Plot: “With the help of a German bounty hunter, a freed slave sets out to rescue his wife from a brutal Mississippi plantation owner.”
Genre: Drama, Adventure, Western
Director: Quentin Tarantino
Actors: Jamie Foxx, Christoph Waltz, Leonardo DiCaprio, Kerry Washington
Oscar Nominations: (5) Best Picture, Actor in a Supporting Role (Waltz), Writing/Screenplay, Sound Editing and Cinematography
Bottom Line: Despite it’s lengthy 2:45 running time, and an unnecessary cameo by an Australian Tarantino, Django proves to be another home run for Tarantino and his cast. Equipped with the familiar Tarantino-violence, Django added a greater shock-value than any other Tarantino film to date. A great script coupled with great actors, Tarantino knows how to cast his films well. For me, Christoph Waltz and (surprisingly) Leonardo DiCaprio were the scene stealers in what was likely the most controversial Christmas Day opener to date. Tarantino can do no wrong.
Plot: “Faced with both her hot-tempered father’s fading health and melting ice-caps that flood her ramshackle bayou community and unleash ancient aurochs, six-year-old Hushpuppy must learn the ways of courage and love.”
Genre: Drama, Fantasy
Director: Benh Zeitlin
Actors: Quvenzhané Wallis, Dwight Henry, Levy Easterly
Oscar Nominations: (4) Best Picture, Director, Actress in a Leading Role (Wallis) and Writing/Screenplay
Bottom Line: This is the little engine that could of movies that Hollywood never saw coming. With a small budget and no-name amateur actors, Beasts proved that newcomers can compete in the Oscar race with some of Hollywood’s greatest directors and actors. Beasts is not a film that is easy to summarize. It’s an apocalyptic vision, a magical fable, an environmental drama, modern culture vs. counterculture, a coming-of-age story and a father-daughter relationship all rolled up in an hour and a half. Quvenzhané Wallis delivers a debut performance that sets the Oscar bar high. I only wish Dwight Henry received a nomination as well.
Plot: “A dramatization of the 1980 joint CIA-Canadian secret operation to extract six fugitive American diplomatic personnel out of revolutionary Iran.”
Genre: Drama, History, Thriller
Director: Ben Affleck
Actors: Ben Affleck, Bryan Cranston, John Goodman, Alan Arkin
Oscar Nominations: (7) Best picture, Actor in a Supporting Role (Arkin), Writing/Screenplay, Achievement in Sound Mixing, Sound Editing, Original Score and Editing
Bottom Line: Argo caught a lot of criticism for it’s fact vs. fiction plot, but for an adapted screenplay, it’s damn good. Argo combines an appropriate sense of humor with a devastating piece of history that younger generations know little about. With a strongly adapted script and a hell of a standout cast, particularly by Goodman, Arkin and Cranston, arguing fact vs. fiction can only go so far. It’s hard to please everyone when retelling history from behind the lenses in Hollywood, especially while attempting to keep the audience’s attention and balancing that with historical integrity. Affleck has another great film to add to his directorial resume, but WHERE is his Oscar nomination? If there was a glitch in the system, there’s still time to tweak this confusing misstep.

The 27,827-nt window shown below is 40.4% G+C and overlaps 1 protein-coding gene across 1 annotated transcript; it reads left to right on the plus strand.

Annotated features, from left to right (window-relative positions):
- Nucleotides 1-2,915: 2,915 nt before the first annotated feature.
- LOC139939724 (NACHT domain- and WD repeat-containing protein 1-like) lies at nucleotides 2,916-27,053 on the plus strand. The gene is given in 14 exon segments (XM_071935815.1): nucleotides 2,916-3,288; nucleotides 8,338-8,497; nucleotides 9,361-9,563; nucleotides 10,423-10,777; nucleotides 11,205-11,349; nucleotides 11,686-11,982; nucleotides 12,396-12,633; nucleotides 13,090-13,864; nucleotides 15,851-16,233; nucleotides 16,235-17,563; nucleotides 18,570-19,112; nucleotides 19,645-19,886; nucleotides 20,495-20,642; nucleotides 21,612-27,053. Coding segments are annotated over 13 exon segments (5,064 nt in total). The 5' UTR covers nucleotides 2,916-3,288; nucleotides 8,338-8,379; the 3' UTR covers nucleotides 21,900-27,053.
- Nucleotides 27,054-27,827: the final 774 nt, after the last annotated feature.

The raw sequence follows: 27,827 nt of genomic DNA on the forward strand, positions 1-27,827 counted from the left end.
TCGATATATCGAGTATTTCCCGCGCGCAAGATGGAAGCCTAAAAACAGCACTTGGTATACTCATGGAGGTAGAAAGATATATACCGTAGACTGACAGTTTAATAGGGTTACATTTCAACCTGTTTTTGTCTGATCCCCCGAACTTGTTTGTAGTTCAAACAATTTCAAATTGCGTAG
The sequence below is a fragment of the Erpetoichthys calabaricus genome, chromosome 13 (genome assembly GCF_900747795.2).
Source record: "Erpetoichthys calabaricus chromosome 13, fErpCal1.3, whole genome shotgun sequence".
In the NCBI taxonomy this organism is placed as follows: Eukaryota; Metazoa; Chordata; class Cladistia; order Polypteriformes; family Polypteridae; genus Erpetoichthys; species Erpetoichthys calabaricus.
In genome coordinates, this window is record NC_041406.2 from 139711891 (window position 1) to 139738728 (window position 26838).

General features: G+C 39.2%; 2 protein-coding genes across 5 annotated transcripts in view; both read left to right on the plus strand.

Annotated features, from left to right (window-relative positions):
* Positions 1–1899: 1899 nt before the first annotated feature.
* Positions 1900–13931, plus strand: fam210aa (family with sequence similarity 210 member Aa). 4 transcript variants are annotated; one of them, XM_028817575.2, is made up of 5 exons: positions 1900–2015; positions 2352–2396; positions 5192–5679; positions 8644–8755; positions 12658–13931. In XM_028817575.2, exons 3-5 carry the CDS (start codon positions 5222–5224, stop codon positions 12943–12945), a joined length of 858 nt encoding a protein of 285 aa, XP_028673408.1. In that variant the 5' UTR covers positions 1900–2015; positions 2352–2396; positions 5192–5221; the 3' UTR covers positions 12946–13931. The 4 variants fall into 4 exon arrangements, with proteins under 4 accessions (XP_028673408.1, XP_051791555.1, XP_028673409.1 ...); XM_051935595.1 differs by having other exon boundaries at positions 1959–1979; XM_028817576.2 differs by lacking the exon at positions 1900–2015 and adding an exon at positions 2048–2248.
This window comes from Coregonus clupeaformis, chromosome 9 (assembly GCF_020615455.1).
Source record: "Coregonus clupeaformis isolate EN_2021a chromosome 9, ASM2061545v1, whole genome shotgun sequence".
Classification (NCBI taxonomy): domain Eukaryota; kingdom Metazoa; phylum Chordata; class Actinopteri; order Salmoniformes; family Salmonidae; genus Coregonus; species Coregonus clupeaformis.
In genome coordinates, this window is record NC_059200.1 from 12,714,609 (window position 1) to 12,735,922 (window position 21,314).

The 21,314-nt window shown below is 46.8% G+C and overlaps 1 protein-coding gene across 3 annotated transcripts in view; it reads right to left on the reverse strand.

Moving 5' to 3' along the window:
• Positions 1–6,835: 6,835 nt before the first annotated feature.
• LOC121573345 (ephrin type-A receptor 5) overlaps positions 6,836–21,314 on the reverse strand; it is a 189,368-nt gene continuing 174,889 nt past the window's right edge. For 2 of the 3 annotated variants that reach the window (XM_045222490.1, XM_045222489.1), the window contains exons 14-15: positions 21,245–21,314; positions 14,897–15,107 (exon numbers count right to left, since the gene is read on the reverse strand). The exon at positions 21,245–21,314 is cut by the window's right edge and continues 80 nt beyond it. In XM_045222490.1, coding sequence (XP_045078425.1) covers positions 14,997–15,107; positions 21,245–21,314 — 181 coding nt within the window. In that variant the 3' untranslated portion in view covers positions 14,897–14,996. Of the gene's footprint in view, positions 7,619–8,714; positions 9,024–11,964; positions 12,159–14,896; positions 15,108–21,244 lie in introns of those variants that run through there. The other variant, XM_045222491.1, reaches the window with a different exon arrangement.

Plot: “After a stint in a mental institution, former teacher Pat Solitano moves back in with his parents and tries to reconcile with his ex-wife. Things get more challenging when Pat meets Tiffany, a mysterious girl with problems of her own.”
Genre: Comedy, Drama, Romance
Director: David O. Russell
Actors: Bradley Cooper, Jennifer Lawrence, Robert De Niro, Jackie Weaver
Oscar Nominations: (8) Best Picture, Director, Actor in a Leading Role (Cooper), Actor in a Supporting Role (de Niro), Actress in a Leading Role (Lawrence), Actress in a Supporting Role (Weaver), Writing/Screenplay and Editing
Bottom Line: While I initially penned Argo as my frontrunner, I realized I couldn’t ignore the tremendous heart and depth of Silver Linings. The script is emotionally messy, dysfunctional and unapologetic tackling the topic of mental illness. Some critics argue that Silver Linings is conventional and predictable, but I think David O. Russell tapped into a hushed-topic in society and humanized the reality of mental illness with each character. We all know how this story is meant to end; Cooper’s character reveals this in the first 20 minutes of the movie, but the uncomfortable and emotionally resonating struggle to find that “happy ending” made it my number one for 2012. It goes without saying that this ensemble cast all deserve awards for their surprisingly brilliant performances, and that O. Russell opened a door that surpasses the screen.
“I went on [Hardball with Chris Matthews], and he said people reach out to him and say they appreciate the ability to talk about these things they’ve been through that they haven’t really spoken about openly. It’s a door opening for people who suffer sielently with this, who have traumas that they handle privately in their families”—director David O. Russell speaking about Silver Linings.